Discovering the delights of Armangac country

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When it comes to wine and spirits, there are a great many good things about France.

One of those things is its potential for new discovery of products even after years of travelling to the country both on holiday and professionally. It is a vast country, still with great swathes of sparsely populated countryside. Last week, my travels took me to Gascony in deepest rural south-west France, South of Bordeaux down towards the Pyrenees. This is the home of Armagnac, the oldest brandy in France, with production dating back to the 14th century at least.

Although total production of Armagnac is only about a fifth of its rival, Cognac, the area is quite wide, encompassing part of the Gers department and part of the Landes, with its huge pine forests. Some of the best producers are in the latter region, in the Bas Armagnac appellation. Traditionally, the method of distillation differs from that in Cognac, in that a continuous still is used, as opposed to the pot still used in cognac. This method of production, together with use of different grape varieties and long ageing in oak barrels, gives Armagnac its distinctive and appealing character.

The production of cognac is dominated by big global brands making large quantities of the brandy, whereas the majority of Armagnac producers are very small, family concerns. This gives a wide variety of styles and characters, much in keeping with the producers of this fiery liquid. Often considered as a more rustic version of cognac, this is a long way from the reality. Armagnac producers are passionate artisans, dedicated to achieving top quality brandy which has depth of flavour, individuality and elegance.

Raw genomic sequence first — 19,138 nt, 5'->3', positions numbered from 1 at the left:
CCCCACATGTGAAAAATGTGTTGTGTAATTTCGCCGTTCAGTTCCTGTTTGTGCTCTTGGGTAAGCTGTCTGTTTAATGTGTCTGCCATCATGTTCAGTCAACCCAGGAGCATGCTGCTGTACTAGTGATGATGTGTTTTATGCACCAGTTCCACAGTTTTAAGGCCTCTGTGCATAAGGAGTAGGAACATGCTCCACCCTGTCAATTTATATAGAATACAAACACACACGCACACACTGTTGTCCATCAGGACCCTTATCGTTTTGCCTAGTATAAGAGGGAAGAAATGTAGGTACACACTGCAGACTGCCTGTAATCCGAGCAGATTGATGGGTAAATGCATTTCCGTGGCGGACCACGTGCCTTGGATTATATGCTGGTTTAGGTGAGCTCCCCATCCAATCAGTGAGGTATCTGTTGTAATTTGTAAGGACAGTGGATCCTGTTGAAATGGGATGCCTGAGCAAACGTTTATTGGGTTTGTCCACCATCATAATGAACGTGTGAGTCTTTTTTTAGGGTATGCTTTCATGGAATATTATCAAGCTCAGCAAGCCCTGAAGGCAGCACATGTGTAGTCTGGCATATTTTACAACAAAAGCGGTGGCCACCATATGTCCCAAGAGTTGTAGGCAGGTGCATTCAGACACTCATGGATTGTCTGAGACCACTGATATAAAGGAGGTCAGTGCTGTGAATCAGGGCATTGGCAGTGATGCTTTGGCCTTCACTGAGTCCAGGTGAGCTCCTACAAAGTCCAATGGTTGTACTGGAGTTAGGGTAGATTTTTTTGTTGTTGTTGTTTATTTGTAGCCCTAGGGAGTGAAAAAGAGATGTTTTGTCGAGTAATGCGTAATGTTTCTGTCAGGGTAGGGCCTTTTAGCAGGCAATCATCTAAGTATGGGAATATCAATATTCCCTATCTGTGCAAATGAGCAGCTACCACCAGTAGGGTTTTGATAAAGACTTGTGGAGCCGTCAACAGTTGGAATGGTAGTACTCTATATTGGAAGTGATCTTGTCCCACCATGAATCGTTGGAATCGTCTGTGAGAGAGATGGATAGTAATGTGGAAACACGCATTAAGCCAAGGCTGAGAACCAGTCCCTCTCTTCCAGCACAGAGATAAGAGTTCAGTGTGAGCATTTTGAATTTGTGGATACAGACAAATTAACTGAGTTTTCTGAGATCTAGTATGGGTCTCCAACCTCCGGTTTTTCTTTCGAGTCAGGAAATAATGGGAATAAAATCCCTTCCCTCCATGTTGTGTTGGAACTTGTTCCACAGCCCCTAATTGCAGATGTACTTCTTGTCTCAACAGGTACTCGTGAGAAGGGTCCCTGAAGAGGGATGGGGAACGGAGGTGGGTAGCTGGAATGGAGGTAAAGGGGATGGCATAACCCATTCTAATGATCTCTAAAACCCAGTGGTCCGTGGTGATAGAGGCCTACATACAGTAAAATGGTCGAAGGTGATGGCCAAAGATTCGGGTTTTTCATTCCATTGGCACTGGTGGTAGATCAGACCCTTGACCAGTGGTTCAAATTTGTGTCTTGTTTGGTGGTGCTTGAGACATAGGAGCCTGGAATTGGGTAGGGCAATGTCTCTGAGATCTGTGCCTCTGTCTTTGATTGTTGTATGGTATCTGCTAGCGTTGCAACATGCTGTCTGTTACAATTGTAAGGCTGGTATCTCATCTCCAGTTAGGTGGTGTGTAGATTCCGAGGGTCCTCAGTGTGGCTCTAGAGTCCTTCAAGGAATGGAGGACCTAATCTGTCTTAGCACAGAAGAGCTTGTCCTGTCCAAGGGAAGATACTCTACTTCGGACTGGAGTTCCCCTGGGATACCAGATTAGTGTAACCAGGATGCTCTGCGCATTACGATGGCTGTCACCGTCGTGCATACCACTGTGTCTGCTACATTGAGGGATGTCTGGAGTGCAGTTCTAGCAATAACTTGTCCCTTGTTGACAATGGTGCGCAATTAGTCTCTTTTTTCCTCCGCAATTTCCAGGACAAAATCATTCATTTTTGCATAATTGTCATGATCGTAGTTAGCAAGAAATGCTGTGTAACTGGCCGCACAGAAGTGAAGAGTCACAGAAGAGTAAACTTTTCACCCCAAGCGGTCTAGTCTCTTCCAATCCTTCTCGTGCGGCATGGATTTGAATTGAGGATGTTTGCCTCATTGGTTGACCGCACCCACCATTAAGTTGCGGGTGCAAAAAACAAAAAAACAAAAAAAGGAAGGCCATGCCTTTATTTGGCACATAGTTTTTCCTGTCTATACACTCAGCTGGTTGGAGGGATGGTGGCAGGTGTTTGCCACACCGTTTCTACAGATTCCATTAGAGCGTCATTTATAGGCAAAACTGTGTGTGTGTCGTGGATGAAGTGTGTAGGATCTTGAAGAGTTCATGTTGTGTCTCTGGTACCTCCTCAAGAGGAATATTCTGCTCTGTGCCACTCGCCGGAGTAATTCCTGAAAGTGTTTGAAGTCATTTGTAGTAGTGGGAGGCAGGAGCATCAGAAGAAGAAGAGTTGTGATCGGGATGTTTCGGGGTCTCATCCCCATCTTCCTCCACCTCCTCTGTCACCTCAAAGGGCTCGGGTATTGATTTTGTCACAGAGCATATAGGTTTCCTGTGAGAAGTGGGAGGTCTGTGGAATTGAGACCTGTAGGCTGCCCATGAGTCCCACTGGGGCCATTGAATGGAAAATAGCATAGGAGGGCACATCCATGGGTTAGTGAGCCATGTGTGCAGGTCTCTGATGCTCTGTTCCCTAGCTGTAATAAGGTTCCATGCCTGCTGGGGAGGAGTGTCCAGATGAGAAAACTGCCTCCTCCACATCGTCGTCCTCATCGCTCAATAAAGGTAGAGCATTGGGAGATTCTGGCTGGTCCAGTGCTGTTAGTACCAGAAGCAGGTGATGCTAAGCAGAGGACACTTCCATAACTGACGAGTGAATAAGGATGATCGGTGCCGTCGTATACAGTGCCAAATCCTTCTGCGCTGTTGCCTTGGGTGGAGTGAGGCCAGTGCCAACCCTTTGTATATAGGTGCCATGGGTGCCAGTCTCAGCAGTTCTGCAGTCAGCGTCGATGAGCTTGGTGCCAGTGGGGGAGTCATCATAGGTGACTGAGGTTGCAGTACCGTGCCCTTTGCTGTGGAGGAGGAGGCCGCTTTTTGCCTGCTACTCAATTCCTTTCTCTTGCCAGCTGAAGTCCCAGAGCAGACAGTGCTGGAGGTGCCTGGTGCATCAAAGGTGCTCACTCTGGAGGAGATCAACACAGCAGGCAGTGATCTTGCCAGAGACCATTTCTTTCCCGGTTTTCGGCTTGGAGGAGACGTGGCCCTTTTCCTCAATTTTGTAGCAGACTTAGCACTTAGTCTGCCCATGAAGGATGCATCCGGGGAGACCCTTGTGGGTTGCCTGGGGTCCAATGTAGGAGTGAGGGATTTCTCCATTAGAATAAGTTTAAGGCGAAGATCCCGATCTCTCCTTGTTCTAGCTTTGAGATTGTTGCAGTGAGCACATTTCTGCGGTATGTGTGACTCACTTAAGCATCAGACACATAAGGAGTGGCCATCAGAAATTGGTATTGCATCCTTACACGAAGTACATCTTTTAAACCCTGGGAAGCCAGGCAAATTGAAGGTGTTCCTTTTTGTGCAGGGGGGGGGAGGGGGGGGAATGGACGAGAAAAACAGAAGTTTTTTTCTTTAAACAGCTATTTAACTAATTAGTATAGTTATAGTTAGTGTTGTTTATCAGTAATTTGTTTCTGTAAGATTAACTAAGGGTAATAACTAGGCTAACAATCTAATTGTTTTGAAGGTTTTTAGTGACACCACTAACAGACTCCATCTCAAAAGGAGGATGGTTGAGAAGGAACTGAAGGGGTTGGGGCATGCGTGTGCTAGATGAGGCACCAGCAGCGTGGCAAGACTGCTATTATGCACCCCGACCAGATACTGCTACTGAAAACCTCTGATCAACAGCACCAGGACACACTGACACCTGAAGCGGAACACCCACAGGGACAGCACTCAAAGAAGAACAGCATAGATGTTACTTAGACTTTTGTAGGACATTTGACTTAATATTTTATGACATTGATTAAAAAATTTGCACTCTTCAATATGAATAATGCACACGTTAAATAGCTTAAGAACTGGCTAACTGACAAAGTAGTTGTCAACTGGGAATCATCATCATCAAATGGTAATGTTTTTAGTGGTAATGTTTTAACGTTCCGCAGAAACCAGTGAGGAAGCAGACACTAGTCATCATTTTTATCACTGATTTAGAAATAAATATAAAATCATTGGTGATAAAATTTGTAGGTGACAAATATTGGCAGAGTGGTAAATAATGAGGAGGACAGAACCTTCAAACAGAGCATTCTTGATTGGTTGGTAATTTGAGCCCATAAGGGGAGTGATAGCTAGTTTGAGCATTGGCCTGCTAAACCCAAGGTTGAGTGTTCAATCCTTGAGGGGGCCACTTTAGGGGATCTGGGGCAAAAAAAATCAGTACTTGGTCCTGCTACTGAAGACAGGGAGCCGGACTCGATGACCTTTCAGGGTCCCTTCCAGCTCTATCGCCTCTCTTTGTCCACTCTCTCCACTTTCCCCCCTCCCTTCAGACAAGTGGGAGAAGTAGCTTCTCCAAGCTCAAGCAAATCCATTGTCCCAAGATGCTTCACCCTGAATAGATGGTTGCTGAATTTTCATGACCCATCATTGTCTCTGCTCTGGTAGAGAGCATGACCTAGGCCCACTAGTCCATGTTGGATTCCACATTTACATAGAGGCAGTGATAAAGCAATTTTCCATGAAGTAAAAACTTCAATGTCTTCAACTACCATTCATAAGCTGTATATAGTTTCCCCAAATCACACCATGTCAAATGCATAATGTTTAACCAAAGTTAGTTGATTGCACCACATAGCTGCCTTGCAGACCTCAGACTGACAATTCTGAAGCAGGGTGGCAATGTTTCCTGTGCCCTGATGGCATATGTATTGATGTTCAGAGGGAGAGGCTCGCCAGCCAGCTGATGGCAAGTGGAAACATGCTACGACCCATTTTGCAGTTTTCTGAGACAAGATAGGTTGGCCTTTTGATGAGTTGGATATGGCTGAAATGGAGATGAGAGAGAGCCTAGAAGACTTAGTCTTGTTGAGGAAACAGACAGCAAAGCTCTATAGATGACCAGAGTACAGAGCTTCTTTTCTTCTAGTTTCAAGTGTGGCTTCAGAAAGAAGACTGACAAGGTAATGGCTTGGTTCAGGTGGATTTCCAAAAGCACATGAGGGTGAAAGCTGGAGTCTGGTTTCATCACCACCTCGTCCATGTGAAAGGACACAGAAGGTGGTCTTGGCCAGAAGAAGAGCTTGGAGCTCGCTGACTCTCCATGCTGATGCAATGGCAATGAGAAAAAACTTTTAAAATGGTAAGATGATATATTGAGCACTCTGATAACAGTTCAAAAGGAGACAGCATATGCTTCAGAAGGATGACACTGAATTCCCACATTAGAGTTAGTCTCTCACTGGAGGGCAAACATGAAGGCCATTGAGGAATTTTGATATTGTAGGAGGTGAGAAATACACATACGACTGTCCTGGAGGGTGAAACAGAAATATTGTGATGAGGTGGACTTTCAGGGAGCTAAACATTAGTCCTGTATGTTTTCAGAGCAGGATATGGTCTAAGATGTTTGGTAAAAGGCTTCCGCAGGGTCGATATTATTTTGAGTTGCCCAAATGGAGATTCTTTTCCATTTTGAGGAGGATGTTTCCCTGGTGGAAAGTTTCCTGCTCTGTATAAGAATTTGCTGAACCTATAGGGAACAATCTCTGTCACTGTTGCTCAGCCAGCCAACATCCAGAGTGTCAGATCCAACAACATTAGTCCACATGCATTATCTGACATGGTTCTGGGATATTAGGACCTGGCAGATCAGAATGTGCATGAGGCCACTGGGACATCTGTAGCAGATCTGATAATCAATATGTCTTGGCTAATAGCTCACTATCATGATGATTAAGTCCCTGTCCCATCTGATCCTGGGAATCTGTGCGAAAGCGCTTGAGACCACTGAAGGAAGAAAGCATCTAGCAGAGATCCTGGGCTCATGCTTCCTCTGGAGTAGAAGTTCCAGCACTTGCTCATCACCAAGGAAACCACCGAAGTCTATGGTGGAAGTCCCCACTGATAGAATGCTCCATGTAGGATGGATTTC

Christelle Lasseignou (pictured) is a young woman producer of Armagnac at Domaine Maouhum, gascon for ‘bad smoke’ resulting from the family house burning to the ground in the mid eighteenth century. Taking over the business when her father died 15 years ago, she now runs every aspect of an expanding business, producing around 12 barrels of Armagnac every year, with each barrel containing 420 litres. Another young woman producer is the very aptly named Nelly Lacave of Domaine Jouatmaou, producing just five barrels per year, but only producing single year Armagnacs, with available vintages dating back to 1948. The 1976 was sublime, with great complexity and nuances of spice, candied fruits and cigar smoke.

One of the largest independent Armagnac producers in this region is Chateau Lacquy. In the family ownership of Comte de Boisseson since 1711, around 40 barrels are distilled at the property each year. Recognised as a top quality Armagnac with a raft of medals from international tasting competitions including IWSC, I tasted the 17 year old XO. With notes of candied orange peel, spice, wood smoke and dried apricots, it had tremendous depth, a long, persistent finish and above all, elegance.

But, not only is Armagnac greatly enjoyable, according to certain recent medical studies, it is also good for your health, possibly preventing heart attacks and obesity, amongst other benefits. A well-known monk in the 14th century wrote “It enlivens the spirit, taken in moderation, recalls the past to memory, renders men joyous, preserves youth and delays senility”. I have checked, but it doesn’t yet seem to be available on prescription, more’s the pity.

Richard Esling DipWSET

@richardwje,

www.arundelwinesociety.co.uk, www.sussexwineacademy.co.uk, www.winewyse.com